To examine the annual incidence of acute whiplash injuries after road traffic crashes in a geographic catchment area in Northern Sweden during the period 2000-2009.
Descriptive epidemiology determined by prospectively collected data from a defined population.
The study was conducted at a public hospital in Sweden.
The population of the hospital's catchment area (136,600 inhabitants in 1999 and 144,500 in 2009).
At the emergency department, all injured persons (approximately 11,000 per year) were asked to answer a questionnaire about the injury incident. Data from the medical records also were analyzed. From 2000-2009, 15,506 persons were injured in vehicle crashes. Persons who were subject to an acute neck injury within whiplash-associated disorder grades 1-3 were included. The overall and annual incidences were calculated as incidence. Age, gender, type of injury event, and direction of impact were described. The incidences were compared with national statistics on insurance claims from 2003, 2007, and 2008 to detect changes in the proportions of claims.
The annual incidence of acute whiplash injuries. Secondary outcome measures were types of injury events, age and gender distribution, changes in the proportion of rear-end crashes during 2000-2009, and changes in the proportion of insurance claims during 2003-2008.
During 2000-2009, 3297 cases of acute whiplash injury were encountered. The overall incidence was 235/100,000/year. The average yearly increase in incidence was 1.0%. Women comprised 51.9% and men 48.1% of the injured. Car occupants (86.4%) and bicycle riders (6.1%) were most frequently injured. The proportion of rear-end crashes decreased from 55% to 45% from 2000-2009. The proportion of insurance claims significantly decreased between 2003 and 2008 (P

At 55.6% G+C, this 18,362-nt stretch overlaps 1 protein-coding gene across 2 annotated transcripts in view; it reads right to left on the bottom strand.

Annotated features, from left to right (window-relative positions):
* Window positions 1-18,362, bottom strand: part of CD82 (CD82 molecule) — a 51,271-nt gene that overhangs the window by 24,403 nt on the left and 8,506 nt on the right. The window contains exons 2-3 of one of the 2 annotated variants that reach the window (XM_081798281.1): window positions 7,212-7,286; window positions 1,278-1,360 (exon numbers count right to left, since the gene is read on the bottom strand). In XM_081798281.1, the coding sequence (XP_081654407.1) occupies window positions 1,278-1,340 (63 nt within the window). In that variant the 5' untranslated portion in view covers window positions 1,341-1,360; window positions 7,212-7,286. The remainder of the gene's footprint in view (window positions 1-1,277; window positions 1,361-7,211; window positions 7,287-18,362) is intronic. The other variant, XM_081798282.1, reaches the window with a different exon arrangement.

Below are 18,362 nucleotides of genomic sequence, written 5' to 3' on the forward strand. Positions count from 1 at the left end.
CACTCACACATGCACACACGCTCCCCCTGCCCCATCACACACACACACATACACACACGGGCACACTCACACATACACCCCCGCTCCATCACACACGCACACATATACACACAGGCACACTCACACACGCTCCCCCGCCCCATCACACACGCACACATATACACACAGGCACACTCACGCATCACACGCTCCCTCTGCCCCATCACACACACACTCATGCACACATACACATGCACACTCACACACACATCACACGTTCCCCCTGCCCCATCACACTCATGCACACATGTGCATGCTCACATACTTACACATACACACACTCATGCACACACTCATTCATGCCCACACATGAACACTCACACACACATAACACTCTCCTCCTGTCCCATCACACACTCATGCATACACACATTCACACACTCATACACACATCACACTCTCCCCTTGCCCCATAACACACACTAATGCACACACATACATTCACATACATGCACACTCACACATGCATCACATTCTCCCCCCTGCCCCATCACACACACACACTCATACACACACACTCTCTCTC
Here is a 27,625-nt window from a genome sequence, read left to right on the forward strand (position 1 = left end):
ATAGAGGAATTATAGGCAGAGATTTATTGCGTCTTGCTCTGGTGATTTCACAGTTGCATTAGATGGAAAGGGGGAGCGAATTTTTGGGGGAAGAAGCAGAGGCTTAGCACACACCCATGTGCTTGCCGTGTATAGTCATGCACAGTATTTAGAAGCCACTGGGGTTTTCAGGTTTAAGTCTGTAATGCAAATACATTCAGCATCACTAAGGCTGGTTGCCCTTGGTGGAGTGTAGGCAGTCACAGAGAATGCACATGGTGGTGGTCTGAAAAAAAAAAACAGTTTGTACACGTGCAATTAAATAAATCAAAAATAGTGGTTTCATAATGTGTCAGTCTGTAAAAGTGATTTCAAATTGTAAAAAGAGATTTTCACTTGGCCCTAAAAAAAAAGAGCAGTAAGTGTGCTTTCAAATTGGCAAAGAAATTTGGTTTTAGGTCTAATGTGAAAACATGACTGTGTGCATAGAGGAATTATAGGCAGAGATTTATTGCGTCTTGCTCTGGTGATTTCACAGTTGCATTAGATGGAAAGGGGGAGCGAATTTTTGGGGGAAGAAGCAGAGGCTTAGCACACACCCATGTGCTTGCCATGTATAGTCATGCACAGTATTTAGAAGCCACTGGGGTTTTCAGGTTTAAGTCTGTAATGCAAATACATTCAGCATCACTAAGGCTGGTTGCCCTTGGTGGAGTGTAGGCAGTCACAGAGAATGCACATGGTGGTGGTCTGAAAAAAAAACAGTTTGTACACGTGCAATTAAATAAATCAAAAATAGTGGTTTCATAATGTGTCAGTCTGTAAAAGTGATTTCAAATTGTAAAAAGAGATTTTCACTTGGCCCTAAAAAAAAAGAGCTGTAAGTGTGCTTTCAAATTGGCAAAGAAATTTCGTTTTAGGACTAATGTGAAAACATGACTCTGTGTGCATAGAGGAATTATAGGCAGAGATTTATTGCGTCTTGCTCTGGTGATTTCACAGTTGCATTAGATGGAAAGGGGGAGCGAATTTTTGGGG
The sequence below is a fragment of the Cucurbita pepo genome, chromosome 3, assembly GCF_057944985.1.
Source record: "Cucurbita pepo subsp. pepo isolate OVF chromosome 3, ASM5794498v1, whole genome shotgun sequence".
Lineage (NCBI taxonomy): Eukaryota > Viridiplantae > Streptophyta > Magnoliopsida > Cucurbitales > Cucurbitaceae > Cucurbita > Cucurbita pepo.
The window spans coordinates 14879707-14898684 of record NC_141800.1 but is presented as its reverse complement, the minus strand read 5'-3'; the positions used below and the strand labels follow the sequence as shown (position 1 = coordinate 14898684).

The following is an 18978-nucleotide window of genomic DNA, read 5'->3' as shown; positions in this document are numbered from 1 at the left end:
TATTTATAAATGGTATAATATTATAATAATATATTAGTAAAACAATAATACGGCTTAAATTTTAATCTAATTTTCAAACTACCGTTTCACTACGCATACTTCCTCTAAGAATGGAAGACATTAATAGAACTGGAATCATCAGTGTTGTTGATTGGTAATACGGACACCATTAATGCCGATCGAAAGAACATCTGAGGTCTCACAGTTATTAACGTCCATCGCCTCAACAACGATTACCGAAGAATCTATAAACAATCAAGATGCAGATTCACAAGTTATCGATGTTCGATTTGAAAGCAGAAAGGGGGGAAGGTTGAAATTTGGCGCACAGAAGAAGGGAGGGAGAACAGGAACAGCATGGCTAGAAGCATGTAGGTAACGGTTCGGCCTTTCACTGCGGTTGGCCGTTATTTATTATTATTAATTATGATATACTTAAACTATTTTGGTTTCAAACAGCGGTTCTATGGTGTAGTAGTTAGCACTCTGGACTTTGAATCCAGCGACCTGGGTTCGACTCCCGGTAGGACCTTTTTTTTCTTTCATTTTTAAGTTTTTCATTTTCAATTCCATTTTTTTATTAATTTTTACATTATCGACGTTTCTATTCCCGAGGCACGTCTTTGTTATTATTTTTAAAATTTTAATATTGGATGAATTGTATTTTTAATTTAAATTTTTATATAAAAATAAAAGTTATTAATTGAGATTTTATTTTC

Abdominal injuries occur relatively infrequently during trauma, and they rarely require surgical intervention. In this era of non-operative management of abdominal injuries, surgeons are seldom exposed to these patients. Consequently, surgeons may misinterpret the mechanism of injury, underestimate symptoms and radiologic findings, and delay definite treatment. Here, we determined the incidence, diagnosis, and treatment of traumatic abdominal injuries at our hospital to provide a basis for identifying potential hazards in non-operative management of patients with these injuries in a low trauma volume hospital.
This retrospective study included prehospital and in-hospital assessments of 110 patients that received 147 abdominal injuries from an isolated abdominal trauma (n = 70 patients) or during multiple trauma (n = 40 patients). Patients were primarily treated at the University Hospital of Umeå from January 2000 to December 2009.
The median New Injury Severity Score was 9 (range: 1-57) for 147 abdominal injuries. Most patients (94%) received computed tomography (CT), but only 38% of patients with multiple trauma were diagnosed with CT
The aim of this paper is to analyse and compare injuries and injury sources in pedestrian and bicyclist non-fatal real-life frontal passengercar crashes, considering in what way pedestrian injury mitigation systems also might be adequate for bicyclists. Data from 203 non-fatal vehicle-to-pedestrian and vehicle-to-bicyclist crashes from 1997 through 2006 in a city in northern Sweden were analysed by use of the hospitals injury data base in addition to interviews with the injured. In vehicle-to-pedestrian crashes (n = 103) head and neck injuries were in general due to hitting the windscreen frame, while in vehicle-to-bicycle crashes (n = 100) head and neck injuries were typically sustained by ground impact. Abdominal, pelvic and thoracic injuries in pedestrians and thoracic injuries in bicyclists were in general caused by impacting the bonnet. In vehicle-to-pedestrian crashes, energy reducing airbags at critical impact points with low yielding ability on the car, as the bonnet and the windscreen frame, might reduce injuries. As vehicle-to-bicyclist crashes occurred mostly in good lighting conditions and visibility and the ground impact causing almost four times as many injuries as an impact to the different regions of the car, crash avoidance systems as well as separating bicyclists from motor traffic, may contribute to mitigate these injuries.